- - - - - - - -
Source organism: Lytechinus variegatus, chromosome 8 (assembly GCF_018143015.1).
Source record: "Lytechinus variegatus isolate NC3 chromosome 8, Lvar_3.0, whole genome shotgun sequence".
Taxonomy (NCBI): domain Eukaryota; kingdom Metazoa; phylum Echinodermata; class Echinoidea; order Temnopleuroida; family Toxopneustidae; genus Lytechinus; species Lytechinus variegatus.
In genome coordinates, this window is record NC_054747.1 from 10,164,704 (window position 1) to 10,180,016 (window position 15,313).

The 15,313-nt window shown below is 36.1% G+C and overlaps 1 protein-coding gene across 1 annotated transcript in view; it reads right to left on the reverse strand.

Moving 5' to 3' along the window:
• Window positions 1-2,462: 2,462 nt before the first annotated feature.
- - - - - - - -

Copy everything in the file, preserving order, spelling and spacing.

Source organism: Lytechinus variegatus, chromosome 8 (assembly GCF_018143015.1).
Source record: "Lytechinus variegatus isolate NC3 chromosome 8, Lvar_3.0, whole genome shotgun sequence".
Taxonomy (NCBI): domain Eukaryota; kingdom Metazoa; phylum Echinodermata; class Echinoidea; order Temnopleuroida; family Toxopneustidae; genus Lytechinus; species Lytechinus variegatus.
In genome coordinates, this window is record NC_054747.1 from 10,164,704 (window position 1) to 10,180,016 (window position 15,313).

The 15,313-nt window shown below is 36.1% G+C and overlaps 1 protein-coding gene across 1 annotated transcript in view; it reads right to left on the reverse strand.

Moving 5' to 3' along the window:
• Window positions 1-2,462: 2,462 nt before the first annotated feature.